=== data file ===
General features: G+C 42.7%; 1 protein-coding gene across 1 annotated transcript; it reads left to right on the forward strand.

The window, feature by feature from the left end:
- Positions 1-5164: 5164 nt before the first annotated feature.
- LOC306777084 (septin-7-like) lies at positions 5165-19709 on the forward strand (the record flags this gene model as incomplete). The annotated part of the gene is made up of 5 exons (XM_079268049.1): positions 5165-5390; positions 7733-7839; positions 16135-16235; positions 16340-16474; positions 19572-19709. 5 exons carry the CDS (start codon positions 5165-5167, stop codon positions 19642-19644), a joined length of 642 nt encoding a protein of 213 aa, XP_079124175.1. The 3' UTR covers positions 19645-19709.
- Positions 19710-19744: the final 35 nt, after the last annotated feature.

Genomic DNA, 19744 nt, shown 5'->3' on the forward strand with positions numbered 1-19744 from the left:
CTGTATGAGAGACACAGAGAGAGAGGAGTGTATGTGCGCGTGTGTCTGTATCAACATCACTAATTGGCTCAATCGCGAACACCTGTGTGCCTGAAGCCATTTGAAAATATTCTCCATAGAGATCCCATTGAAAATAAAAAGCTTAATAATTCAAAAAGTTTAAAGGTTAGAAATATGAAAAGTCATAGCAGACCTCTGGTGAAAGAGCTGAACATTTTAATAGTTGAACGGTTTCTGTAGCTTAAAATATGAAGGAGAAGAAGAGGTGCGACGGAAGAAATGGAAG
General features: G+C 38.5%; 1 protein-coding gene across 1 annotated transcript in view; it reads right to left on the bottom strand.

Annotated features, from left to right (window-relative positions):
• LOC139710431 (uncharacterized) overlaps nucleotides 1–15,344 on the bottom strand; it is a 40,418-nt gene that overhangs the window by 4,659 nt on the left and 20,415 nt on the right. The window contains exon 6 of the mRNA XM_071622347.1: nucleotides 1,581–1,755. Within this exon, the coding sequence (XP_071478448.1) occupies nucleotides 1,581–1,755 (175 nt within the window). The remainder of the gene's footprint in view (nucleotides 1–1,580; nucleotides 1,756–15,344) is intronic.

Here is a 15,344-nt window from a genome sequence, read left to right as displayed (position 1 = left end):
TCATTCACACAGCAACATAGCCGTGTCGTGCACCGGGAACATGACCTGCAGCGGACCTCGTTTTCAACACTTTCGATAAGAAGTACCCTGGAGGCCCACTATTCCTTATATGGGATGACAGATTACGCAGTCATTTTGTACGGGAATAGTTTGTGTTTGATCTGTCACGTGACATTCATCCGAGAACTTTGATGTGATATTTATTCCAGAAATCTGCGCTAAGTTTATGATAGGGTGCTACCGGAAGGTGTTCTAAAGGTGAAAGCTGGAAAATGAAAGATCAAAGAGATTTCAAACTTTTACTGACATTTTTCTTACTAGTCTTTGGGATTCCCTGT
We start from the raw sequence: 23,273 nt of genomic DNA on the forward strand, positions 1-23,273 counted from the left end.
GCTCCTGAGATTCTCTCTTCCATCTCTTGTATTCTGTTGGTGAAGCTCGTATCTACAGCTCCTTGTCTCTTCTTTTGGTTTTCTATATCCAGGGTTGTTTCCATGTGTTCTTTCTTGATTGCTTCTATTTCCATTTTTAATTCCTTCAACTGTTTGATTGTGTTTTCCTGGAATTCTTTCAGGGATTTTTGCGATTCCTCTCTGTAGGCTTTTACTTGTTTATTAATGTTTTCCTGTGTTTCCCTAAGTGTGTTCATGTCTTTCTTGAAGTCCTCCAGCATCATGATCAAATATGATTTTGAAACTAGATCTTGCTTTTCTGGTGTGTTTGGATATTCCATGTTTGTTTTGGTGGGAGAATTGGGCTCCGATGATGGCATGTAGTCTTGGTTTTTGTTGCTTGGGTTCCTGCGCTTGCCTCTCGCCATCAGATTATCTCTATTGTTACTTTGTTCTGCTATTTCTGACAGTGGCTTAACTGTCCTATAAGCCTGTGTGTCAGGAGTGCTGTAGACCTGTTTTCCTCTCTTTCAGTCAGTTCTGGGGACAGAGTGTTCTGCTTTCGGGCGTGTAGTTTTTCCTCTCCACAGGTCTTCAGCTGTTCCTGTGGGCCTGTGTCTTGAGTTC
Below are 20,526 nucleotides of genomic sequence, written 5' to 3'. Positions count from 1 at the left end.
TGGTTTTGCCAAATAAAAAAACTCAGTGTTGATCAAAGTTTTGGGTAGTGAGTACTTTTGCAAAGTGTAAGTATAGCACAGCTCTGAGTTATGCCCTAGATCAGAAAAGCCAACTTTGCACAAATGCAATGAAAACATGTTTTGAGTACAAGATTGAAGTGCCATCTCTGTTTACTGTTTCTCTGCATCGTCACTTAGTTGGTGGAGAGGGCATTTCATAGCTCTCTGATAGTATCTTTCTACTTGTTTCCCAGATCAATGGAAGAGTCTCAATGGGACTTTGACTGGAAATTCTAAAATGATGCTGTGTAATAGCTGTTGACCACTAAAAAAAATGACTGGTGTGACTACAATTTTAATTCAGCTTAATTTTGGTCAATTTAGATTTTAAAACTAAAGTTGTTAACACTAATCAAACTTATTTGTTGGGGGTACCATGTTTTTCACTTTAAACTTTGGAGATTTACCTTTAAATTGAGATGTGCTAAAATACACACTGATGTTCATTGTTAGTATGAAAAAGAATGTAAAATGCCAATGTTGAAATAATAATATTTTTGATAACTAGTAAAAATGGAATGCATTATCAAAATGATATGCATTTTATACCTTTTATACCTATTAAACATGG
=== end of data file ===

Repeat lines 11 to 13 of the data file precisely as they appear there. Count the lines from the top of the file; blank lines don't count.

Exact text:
Here is a 15,344-nt window from a genome sequence, read left to right as displayed (position 1 = left end):
TCATTCACACAGCAACATAGCCGTGTCGTGCACCGGGAACATGACCTGCAGCGGACCTCGTTTTCAACACTTTCGATAAGAAGTACCCTGGAGGCCCACTATTCCTTATATGGGATGACAGATTACGCAGTCATTTTGTACGGGAATAGTTTGTGTTTGATCTGTCACGTGACATTCATCCGAGAACTTTGATGTGATATTTATTCCAGAAATCTGCGCTAAGTTTATGATAGGGTGCTACCGGAAGGTGTTCTAAAGGTGAAAGCTGGAAAATGAAAGATCAAAGAGATTTCAAACTTTTACTGACATTTTTCTTACTAGTCTTTGGGATTCCCTGT
We start from the raw sequence: 23,273 nt of genomic DNA on the forward strand, positions 1-23,273 counted from the left end.